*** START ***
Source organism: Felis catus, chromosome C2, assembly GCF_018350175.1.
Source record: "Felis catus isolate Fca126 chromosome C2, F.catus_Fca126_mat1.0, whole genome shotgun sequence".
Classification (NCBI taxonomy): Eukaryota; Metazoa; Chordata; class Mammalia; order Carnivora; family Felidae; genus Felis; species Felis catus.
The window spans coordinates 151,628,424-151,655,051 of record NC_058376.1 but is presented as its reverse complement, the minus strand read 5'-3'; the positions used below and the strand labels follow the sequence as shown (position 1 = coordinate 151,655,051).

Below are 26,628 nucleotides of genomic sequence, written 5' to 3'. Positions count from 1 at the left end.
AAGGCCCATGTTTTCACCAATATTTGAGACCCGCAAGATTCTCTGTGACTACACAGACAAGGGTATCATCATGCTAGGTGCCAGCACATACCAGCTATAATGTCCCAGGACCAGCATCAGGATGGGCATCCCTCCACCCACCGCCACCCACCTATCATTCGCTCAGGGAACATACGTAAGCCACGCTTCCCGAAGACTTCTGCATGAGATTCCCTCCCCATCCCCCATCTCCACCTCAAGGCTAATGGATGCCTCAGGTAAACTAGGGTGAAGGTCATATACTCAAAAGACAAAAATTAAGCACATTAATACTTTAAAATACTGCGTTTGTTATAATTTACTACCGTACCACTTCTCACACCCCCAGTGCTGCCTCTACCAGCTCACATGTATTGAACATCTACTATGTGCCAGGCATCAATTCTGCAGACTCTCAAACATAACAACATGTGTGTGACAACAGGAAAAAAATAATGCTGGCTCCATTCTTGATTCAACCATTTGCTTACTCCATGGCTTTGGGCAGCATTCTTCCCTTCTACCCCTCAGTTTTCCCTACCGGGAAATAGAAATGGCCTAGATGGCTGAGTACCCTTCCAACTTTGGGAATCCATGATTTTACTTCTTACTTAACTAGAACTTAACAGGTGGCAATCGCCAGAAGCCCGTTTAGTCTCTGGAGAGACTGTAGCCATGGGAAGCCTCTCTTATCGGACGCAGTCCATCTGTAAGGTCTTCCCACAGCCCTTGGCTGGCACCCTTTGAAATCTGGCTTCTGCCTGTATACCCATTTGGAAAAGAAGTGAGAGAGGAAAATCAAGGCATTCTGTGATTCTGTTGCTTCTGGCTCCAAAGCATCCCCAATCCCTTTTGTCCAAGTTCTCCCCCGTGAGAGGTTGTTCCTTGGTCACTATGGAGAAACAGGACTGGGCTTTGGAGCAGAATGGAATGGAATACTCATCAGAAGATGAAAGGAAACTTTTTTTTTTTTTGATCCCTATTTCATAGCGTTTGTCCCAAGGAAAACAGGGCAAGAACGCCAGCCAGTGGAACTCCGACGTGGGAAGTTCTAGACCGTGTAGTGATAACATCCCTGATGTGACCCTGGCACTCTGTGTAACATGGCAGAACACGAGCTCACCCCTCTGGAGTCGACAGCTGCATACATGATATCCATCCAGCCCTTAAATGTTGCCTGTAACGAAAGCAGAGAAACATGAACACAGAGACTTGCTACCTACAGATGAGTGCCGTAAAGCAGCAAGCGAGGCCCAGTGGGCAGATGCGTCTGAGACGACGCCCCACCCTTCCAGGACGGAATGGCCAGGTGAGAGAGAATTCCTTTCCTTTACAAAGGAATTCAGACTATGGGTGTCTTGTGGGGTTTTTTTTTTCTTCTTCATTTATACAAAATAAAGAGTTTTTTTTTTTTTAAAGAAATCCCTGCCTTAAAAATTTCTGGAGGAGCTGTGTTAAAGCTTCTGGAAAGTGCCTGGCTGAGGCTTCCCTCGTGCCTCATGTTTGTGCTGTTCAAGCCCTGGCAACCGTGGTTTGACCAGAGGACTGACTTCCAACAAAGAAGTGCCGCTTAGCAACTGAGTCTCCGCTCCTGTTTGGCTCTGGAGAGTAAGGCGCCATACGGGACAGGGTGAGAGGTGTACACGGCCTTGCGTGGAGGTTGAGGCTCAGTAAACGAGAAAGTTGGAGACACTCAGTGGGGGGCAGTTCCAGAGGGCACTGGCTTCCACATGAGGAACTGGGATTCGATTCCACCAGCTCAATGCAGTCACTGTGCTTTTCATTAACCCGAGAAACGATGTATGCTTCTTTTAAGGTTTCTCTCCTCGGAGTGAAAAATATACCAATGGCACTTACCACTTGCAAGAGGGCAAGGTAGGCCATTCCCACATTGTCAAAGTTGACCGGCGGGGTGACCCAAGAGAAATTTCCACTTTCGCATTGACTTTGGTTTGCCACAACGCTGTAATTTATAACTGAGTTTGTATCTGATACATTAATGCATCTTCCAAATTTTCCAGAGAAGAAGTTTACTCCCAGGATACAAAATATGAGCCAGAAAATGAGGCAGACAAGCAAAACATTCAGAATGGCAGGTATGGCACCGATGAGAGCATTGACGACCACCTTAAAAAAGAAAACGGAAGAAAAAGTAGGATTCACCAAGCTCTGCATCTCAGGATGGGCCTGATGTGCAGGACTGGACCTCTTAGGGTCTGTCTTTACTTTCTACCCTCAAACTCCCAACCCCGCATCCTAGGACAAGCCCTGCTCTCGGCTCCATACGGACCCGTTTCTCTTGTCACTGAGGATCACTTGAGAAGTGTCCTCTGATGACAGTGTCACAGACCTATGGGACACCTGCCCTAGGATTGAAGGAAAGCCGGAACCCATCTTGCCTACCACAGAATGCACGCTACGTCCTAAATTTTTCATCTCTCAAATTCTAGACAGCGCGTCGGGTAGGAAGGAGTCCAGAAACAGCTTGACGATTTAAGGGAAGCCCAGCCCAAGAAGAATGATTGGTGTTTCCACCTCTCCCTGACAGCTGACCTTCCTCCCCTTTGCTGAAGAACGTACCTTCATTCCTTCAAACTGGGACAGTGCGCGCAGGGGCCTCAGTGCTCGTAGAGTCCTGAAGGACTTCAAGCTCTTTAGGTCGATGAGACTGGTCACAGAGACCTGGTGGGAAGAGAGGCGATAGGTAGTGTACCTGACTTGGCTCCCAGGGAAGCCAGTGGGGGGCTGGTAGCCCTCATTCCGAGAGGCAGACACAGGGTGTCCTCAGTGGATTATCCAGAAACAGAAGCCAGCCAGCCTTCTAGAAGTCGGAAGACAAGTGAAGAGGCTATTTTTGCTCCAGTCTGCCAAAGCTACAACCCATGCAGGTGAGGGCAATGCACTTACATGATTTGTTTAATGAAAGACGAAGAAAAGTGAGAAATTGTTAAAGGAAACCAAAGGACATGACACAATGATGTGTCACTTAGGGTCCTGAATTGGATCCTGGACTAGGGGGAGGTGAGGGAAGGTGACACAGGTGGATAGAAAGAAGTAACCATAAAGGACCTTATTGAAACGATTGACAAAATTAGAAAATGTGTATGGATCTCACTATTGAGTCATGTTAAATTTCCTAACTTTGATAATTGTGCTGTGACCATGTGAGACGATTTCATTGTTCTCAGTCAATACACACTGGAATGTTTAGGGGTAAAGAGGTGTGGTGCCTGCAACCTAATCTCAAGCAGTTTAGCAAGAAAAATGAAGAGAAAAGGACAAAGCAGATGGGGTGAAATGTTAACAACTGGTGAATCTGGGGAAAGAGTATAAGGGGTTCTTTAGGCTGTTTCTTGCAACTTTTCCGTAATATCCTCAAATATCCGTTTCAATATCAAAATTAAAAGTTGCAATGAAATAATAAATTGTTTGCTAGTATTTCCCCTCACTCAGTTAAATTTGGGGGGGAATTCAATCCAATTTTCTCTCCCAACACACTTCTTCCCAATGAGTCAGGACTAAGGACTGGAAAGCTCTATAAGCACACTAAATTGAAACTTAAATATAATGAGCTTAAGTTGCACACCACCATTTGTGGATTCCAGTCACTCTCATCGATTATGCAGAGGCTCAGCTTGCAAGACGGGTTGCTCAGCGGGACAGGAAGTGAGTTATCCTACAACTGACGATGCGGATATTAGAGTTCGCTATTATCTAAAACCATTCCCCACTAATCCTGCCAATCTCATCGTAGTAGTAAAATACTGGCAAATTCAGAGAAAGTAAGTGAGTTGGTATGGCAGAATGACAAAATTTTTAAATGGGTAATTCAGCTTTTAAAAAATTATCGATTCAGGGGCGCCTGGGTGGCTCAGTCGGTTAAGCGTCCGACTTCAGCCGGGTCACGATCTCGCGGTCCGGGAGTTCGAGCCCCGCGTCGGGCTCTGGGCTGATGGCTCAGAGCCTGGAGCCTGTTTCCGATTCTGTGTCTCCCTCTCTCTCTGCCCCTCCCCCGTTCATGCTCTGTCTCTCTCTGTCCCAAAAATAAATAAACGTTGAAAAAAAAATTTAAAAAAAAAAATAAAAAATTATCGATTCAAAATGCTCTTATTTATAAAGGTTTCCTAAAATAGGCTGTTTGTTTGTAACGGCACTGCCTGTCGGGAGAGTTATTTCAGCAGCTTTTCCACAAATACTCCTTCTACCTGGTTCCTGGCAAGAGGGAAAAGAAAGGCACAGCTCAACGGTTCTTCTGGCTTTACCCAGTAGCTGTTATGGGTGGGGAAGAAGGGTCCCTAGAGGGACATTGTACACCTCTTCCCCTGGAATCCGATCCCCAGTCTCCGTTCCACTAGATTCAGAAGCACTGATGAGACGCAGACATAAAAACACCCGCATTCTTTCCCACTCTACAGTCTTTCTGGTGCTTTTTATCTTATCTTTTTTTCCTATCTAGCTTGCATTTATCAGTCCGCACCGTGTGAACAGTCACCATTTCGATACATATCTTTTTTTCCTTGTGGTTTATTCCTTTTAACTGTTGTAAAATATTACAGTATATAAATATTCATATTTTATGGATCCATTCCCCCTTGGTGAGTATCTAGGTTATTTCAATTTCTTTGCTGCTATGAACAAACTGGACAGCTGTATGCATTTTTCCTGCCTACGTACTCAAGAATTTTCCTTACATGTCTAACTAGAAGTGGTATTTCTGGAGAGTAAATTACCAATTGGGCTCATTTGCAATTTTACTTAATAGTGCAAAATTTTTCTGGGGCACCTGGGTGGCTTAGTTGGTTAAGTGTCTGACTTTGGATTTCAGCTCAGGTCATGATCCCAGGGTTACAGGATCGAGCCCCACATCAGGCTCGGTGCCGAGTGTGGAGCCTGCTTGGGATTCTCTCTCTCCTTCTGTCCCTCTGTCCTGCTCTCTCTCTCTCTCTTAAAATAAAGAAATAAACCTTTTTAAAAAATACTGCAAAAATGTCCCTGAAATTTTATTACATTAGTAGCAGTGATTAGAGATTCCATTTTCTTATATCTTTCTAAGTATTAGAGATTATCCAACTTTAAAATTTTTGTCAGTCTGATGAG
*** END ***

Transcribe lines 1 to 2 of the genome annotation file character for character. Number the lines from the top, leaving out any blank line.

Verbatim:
Source organism: Felis catus, chromosome C2, assembly GCF_018350175.1.
Source record: "Felis catus isolate Fca126 chromosome C2, F.catus_Fca126_mat1.0, whole genome shotgun sequence".